“Victims of rape and sexual assault say they are not being taken seriously by elite universities, with devastating results”

Susuana Amoah, women’s officer at the National Union of Students, said: “It’s really disheartening, but not surprising, to hear that students reporting sexual assault are being met with victim-blaming and poor advice.

“Many students don’t even make it to the reporting stage because of the lack of clarity around the complaints and disciplinary procedures available to victims of sexual harassment and assault by universities.”

The NUS, which has examined the policies of 35 higher education institutions in England, Wales and Scotland on sexual violence, is expected to publish its report today. It is calling for Universities UK to develop national guidance to tackle the problem.

Some of the 50 students who contacted the Guardian reported historical allegations, although many told of recent experiences. They told harrowing stories of anxiety, depression, post-traumatic stress disorder (PTSD) and, in one case, attempted suicide, that followed their alleged attacks.

Some had dropped out, failed to obtain expected grades or taken a longer time to obtain their degrees.

Only one reported a positive response, and that was from a student union. Most were women, although at least one was a man. Many spoke of being blamed for the attacks on them, others of a failure to provide support or practical help such as counselling or time off from their studies.

What they had in common was how alone they felt in being left to cope with the most traumatic experience of their young lives.

[…]

Home Office figures show that only 15% of sexual assault survivors report to police. When they do report, only a fraction of alleged assaults make it to prosecution. Research by Her Majesty’s Inspectorate of Constabulary in 2015 showed that only 28% of alleged rapes of adults and children in England and Wales reported to police were referred to the Crown Prosecution Service.

[…]

The reality of sexual violence on campus, where the alleged perpetrators and victims often live and work in close proximity, and where survivors are unlikely to report to police, means that universities are the front line in terms of reporting and support. Many have numerous policies on such issues. Yet, according to those who spoke to the Guardian, they are not working.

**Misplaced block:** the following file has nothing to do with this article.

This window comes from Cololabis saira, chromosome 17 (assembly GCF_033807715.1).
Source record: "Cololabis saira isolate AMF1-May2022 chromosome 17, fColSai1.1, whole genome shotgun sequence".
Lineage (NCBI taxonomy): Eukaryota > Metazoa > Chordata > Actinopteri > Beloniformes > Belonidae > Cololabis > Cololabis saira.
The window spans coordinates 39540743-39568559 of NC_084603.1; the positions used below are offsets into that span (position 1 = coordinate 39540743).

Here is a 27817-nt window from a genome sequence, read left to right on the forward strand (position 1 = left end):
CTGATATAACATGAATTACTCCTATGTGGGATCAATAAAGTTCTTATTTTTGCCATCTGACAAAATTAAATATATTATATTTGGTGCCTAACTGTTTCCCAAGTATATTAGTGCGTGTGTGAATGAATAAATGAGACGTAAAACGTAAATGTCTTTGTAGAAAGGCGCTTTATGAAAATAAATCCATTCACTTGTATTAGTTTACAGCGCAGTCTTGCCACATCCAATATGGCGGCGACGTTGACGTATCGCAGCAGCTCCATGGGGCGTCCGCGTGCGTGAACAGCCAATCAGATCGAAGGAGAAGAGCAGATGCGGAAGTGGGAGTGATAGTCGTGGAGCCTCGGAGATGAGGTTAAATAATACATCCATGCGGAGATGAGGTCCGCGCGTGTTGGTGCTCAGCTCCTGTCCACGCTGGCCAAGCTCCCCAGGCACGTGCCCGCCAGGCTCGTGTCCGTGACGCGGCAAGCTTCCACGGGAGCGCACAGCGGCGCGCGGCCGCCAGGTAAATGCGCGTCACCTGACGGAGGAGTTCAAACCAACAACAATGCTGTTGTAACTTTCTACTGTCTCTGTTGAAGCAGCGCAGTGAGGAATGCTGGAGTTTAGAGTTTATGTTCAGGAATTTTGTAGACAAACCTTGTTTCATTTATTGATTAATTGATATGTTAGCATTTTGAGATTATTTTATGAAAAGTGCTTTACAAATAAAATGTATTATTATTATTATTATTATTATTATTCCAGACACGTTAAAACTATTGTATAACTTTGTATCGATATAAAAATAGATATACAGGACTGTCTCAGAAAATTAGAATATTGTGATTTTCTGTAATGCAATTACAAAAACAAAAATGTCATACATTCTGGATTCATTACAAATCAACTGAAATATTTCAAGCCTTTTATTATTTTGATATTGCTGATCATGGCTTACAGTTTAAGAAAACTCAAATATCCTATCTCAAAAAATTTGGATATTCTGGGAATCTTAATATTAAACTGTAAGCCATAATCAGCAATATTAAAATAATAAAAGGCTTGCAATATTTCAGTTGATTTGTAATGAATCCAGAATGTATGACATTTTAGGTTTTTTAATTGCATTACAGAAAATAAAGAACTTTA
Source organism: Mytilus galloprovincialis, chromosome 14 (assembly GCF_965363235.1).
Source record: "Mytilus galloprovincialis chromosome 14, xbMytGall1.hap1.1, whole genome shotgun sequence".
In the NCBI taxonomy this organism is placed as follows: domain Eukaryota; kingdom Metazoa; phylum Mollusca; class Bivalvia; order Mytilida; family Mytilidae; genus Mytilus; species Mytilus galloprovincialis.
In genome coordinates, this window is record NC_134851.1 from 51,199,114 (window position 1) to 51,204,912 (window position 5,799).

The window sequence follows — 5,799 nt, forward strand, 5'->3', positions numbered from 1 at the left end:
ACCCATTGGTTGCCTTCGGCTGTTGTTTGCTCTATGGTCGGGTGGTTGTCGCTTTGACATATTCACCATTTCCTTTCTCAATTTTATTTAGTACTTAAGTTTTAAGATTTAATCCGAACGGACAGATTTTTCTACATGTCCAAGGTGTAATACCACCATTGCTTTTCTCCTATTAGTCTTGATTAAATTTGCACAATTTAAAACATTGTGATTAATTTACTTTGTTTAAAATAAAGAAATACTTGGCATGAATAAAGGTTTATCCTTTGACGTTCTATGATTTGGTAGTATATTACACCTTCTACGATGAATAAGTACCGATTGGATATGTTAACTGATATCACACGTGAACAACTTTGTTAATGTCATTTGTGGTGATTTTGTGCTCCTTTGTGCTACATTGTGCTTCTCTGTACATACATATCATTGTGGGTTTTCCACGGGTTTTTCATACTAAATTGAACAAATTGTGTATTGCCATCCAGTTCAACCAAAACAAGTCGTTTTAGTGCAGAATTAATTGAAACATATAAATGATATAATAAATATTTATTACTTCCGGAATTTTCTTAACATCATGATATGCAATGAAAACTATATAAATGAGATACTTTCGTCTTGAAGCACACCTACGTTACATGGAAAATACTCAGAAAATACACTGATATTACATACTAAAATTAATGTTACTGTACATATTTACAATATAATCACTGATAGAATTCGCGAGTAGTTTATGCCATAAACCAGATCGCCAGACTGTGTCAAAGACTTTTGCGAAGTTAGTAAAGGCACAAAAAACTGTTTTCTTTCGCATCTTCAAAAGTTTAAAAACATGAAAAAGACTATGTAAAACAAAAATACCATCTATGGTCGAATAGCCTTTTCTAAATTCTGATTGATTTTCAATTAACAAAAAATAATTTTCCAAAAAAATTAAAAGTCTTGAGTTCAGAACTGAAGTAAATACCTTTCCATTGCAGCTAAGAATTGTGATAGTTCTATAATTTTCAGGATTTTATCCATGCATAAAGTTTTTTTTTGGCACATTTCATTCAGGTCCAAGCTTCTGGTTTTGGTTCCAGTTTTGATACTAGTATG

[…]

Much sexual violence at universities involves alcohol, consumed by the perpetrator, the victim or both, adding a layer of complexity to an offence around which many misconceptions still lie.

Dianne Whitfield, chief officer at Coventry Rape and Sexual Abuse Centre, where 10% of their clients are students, said that it was crucially important that the first response was supportive.

“If that first response is negative or judgmental, it could cause huge problems in their mental state,” she said. “It shuts them down. They are already blaming themselves for not foreseeing that a person may be a sexual predator.”

Whitfield said that because of the victims’ tendency to blame themselves, counsellors needed training in how to offer support without judgment or prejudice. But the students who spoke to the Guardian appeared to experience the opposite.

[…]

A series of freedom of information requests from the Guardian to elite universities reveals that this policy, to refer students to police, is common. Some go further, even insisting that student survivors of sexual assault report to police, if any action is to be taken by the university. This is against advice from Rape Crisis and other groups.

Sarah Green, director of the End Violence Against Women Coalition, which is lobbying for universities to better investigate sexual violence, said specialist organisations would never prescribe reporting to police. Green said: “There is an issue about respect for the victim. You don’t tell women what they should do either for themselves or others. Women are known to their attackers, so there’s a whole load of decisions going on before that one.”

Full article here

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